Virtually all farmed shrimp are of the family Penaeidae, and just two species, Whiteleg shrimp (Penaeus vannamei) and Giant tiger prawn (Penaeus monodon) account for roughly 80% of all farmed shrimps. Whiteleg shrimp are native to the eastern Pacific Ocean, from the Mexican state of Sonora to as far south as northern Peru. The Giant tiger prawns’ natural distribution is the Indo-Pacific, from the eastern coast of Africa and the Arabian Peninsula, as far as Southeast Asia, the Pacific Ocean, and northern Australia.

Portunus trituberculatus (known as the horse crab, the gazami crab, or the Japanese blue crab) is the most widely fished species of crab in the world, with over 300,000 tonnes being caught annually, 98% of it off the coast of China. Horse crabs are found from Hokkaidō to South India, throughout maritime Southeast Asia and south to Australia. 

According to The State of World Fisheries and Aquaculture 2020 report by the United Nations Food and Agriculture Organisation, in 2018, 9.4 million tonnes of crustaceans’ bodies were produced in factory farms, with a trade value of USD 69.3 billion. About 6 million tonnes were from marine and coastal aquaculture, while about 4 million tonnes were from inland aquaculture. In 2015, the total was about 8 million tonnes (5 million from marine facilities), and in 2010, it was 4 million tonnes (3 from marine facilities), showing that in eight years the production has almost doubled. In 2022, the production of crustaceans reached 11.2 million tonnes.

In 2018, the world’s fisheries captured 6 million tonnes of crustaceans from the wild, and if we add these to the 9.4 million tonnes produced that year by aquaculture, this means that 61% of the crustaceans used for human food come from factory farming. The reality of farming crustaceans is that this has become the most common source of crustaceans as human food in the world.   

As in the case of fishes, all these values are recorded in weight, not in the number of individuals killed. However, there have been some estimations of actual numbers. The number of decapod crustaceans killed in recorded aquaculture production in 2017 has been estimated to be 43-75 billion crayfish, crabs, and lobsters, and 210-530 billion shrimps and prawns. Considering that about 80 billion land animals are slaughtered for food every year (66 million of which are chickens), this means that most victims of factory farming are crustaceans, not mammals or birds — and every year this difference has been increasing, perhaps because despite the number of vegans may have increased, also the number of meat-eaters who have become pescatarian and eat more aquatic animals now have increased.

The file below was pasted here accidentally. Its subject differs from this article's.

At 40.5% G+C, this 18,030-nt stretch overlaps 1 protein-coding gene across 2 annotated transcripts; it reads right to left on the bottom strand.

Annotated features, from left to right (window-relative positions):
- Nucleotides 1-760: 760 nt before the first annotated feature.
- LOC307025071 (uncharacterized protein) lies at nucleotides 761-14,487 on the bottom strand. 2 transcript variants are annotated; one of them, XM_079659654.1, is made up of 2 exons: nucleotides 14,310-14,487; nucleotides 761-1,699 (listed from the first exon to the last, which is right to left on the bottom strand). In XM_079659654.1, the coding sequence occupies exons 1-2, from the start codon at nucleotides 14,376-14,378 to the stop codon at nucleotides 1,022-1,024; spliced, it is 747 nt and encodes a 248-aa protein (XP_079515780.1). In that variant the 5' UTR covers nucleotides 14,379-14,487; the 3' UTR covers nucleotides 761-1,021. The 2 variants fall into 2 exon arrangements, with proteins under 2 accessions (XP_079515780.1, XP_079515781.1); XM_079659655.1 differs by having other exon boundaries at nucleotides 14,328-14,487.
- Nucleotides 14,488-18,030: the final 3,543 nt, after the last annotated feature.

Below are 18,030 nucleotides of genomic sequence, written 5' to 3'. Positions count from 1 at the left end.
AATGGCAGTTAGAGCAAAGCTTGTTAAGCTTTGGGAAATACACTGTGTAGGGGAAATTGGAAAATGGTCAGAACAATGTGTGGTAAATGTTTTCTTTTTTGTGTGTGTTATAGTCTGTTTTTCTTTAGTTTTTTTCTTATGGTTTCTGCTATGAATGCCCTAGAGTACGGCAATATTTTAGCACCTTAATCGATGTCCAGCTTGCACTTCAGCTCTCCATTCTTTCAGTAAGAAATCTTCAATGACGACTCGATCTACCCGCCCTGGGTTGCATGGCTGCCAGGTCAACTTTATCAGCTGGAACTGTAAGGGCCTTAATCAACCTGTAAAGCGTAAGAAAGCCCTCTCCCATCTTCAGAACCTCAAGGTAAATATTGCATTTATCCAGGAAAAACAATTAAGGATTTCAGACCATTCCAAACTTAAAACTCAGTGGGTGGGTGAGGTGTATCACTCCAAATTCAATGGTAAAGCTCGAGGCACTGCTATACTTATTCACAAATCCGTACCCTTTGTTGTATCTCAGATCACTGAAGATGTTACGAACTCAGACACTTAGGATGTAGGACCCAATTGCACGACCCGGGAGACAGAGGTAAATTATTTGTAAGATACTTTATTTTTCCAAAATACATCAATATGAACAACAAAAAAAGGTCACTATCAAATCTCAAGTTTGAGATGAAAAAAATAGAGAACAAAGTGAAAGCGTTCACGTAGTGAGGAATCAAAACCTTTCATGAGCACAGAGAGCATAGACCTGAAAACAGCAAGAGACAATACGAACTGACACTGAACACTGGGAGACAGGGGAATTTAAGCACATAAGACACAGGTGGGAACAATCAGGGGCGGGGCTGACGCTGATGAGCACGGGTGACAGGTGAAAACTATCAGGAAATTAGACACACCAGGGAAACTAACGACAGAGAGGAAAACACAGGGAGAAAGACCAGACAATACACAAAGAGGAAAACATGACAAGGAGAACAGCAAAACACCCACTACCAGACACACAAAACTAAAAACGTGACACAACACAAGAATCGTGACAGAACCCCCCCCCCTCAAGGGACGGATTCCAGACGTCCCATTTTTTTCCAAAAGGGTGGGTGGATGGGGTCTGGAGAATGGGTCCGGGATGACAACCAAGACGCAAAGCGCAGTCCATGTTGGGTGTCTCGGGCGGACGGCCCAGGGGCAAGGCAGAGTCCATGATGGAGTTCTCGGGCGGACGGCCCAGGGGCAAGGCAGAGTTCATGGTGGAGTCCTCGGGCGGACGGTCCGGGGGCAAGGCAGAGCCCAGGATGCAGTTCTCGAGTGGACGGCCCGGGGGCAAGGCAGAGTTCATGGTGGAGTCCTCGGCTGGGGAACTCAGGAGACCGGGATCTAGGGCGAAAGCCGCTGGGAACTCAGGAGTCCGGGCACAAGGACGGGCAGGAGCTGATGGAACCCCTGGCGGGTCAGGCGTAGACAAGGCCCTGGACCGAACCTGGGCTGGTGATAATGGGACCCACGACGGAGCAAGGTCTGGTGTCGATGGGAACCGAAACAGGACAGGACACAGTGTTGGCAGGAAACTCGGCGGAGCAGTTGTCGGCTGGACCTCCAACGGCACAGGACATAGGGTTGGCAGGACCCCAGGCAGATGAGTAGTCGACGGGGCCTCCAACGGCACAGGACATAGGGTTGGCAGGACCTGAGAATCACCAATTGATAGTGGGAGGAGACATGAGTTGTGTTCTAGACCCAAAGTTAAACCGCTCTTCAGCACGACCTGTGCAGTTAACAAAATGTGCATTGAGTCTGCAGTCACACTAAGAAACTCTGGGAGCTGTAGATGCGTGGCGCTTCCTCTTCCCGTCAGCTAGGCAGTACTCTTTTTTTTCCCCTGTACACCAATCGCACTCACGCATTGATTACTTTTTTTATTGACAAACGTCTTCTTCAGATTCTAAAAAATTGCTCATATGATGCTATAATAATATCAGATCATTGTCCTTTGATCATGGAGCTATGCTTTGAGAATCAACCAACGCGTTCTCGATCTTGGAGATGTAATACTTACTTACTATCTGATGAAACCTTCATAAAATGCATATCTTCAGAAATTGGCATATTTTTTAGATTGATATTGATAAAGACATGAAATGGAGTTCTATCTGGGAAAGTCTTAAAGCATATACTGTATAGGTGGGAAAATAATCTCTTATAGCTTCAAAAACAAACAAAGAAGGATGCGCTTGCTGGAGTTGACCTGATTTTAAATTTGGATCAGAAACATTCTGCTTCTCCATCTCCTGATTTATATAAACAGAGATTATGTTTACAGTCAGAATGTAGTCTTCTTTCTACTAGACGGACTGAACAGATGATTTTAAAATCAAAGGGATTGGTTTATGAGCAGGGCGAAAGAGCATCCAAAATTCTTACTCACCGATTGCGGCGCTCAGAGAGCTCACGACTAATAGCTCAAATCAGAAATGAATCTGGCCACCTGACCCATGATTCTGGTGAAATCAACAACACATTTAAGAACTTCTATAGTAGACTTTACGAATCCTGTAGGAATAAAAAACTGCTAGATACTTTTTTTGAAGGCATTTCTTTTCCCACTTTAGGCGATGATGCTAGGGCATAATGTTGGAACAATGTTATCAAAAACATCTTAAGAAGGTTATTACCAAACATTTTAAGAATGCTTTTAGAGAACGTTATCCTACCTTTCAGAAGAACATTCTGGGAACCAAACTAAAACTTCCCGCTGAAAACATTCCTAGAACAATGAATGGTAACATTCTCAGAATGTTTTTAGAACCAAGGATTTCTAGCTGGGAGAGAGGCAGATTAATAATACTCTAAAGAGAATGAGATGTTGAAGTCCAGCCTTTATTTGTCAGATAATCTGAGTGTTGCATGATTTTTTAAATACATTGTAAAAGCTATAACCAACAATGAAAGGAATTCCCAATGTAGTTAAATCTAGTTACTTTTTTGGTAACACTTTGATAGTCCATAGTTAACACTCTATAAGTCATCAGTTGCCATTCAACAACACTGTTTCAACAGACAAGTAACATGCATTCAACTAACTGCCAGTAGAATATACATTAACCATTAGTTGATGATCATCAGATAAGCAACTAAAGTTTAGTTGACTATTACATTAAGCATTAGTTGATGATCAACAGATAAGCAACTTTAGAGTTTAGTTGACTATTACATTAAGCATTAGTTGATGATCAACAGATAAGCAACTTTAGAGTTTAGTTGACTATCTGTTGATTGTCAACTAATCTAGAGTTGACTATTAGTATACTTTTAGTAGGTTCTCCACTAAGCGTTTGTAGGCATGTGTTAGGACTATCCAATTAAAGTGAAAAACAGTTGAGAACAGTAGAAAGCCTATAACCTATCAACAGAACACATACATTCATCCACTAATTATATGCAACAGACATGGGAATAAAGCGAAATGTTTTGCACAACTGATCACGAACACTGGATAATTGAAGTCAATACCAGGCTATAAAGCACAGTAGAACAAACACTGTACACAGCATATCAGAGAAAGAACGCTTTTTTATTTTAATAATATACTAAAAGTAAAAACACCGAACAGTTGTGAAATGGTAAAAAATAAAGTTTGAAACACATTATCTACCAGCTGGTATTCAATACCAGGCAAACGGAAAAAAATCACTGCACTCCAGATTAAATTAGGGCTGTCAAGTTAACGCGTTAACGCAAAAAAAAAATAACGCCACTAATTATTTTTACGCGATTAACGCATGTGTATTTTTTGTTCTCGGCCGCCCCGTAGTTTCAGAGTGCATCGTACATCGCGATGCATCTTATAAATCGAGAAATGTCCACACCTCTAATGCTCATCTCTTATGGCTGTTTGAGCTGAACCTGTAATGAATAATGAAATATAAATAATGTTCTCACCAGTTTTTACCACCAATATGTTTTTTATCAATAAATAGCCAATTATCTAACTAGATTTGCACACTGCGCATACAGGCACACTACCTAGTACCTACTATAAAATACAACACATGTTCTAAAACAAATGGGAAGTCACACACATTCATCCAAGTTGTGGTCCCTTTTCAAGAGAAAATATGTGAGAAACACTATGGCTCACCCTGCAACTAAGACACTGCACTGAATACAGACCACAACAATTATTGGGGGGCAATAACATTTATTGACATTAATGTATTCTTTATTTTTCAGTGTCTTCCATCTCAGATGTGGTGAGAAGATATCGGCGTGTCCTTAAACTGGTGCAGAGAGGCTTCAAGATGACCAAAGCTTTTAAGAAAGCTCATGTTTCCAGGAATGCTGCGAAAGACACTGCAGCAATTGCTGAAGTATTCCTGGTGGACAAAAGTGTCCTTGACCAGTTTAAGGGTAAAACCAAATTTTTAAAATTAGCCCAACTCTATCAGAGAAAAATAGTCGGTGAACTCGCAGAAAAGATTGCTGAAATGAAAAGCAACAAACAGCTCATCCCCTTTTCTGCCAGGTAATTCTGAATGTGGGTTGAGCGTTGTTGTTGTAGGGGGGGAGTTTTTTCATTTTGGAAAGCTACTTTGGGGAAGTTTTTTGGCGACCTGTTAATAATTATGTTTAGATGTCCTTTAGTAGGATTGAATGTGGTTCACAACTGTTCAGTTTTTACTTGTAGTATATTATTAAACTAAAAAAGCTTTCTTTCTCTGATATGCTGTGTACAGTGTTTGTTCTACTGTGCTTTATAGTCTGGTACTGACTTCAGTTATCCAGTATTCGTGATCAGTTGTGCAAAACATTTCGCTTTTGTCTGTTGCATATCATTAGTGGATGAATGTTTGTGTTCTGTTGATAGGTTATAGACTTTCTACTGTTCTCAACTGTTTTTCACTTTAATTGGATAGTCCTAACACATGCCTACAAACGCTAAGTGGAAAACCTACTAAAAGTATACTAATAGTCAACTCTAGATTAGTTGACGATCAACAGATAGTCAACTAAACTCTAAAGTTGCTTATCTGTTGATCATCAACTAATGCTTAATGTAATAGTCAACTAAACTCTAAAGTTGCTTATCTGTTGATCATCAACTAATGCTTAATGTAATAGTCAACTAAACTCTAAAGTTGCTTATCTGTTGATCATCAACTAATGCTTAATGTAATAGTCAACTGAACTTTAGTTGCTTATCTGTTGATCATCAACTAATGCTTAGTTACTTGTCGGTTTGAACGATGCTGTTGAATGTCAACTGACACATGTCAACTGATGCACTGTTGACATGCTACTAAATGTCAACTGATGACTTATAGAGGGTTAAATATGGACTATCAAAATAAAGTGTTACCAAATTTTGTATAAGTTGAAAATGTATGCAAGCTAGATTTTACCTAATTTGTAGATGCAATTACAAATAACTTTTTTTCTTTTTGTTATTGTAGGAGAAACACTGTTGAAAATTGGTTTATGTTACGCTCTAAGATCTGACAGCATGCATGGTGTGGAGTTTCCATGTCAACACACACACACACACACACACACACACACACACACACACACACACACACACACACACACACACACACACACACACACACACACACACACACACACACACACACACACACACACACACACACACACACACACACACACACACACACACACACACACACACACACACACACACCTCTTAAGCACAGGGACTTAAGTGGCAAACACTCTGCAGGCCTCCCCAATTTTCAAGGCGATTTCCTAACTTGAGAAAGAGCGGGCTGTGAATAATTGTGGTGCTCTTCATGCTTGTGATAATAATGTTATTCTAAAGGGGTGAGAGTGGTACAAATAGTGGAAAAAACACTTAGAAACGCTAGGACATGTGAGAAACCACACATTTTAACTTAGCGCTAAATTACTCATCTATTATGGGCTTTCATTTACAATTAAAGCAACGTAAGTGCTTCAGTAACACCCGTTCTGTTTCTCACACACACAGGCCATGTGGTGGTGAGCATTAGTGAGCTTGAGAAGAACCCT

The Crustacean Farming Industry

Aerial view of the prawn farm By Nguyen Quang Ngoc Tonkin via Shutterstock (Royalty-free stock photo ID: 1720947835)

Like in the case of farming fishes such as salmons, commercial aquaculture of any species is a relatively recent phenomenon. The farming of crustaceans started on a small scale in southeast Asia (from India to the Philippines, through Malaysia, Thailand and Indonesia), but commercial shrimp farming at a global scale began in the 1970s. Global production first reached more than 1 million tonnes at the beginning of this century. About 75% of farmed shrimps are produced in Asia, in China and Thailand (which is the largest exporter), and the rest in Latin America — Brazil being the largest producer there. 

Most factory-farmed shrimps and crabs are produced in Asia, but regarding freshwater species, freshwater prawns and Chinese river crabs are mainly produced in China, but freshwater farming of crayfish is most common in the US, Australia, and Europe.

The process of farming crustaceans is divided into the following stages:

  1. “Broodstock” and Hatchery: In crustacean farming, the term “broodstock” refers to mature adult crustaceans kept for breeding purposes. These individuals are selected based on their health, size, and genetic characteristics. They are usually maintained in controlled environments, such as tanks or specialized breeding facilities, where the water quality, temperature, and other parameters can be regulated to promote reproduction. Once they produce eggs or larvae, they are collected and transferred to hatcheries for further rearing.
  2. Larval Rearing: Crustaceans typically have complex life cycles that involve a larval stage before they metamorphose into adults. Larval rearing involves providing the right environmental conditions for the larvae to grow and develop. Larvae are usually very small and sensitive to water conditions.
  3. Nursery and Grow-out: After the larvae go through several molting stages (shedding the outer skeleton to be able to grow a bigger one) and become juveniles, they are transferred to nursery systems. Once the crustaceans reach a certain size and maturity, they are moved to grow-out systems, which can be large-scale ponds, raceways, or other captive environments. Crustaceans are fed a combination of natural food sources, such as algae, zooplankton, or small aquatic organisms, as well as formulated feeds that contain proteins, carbohydrates, fats, vitamins, and minerals. 
  4. “Harvesting” and Processing: When the crustaceans reach the desired size, they are killed (which the industry calls “harvesting”) by different methods depending on the species and country.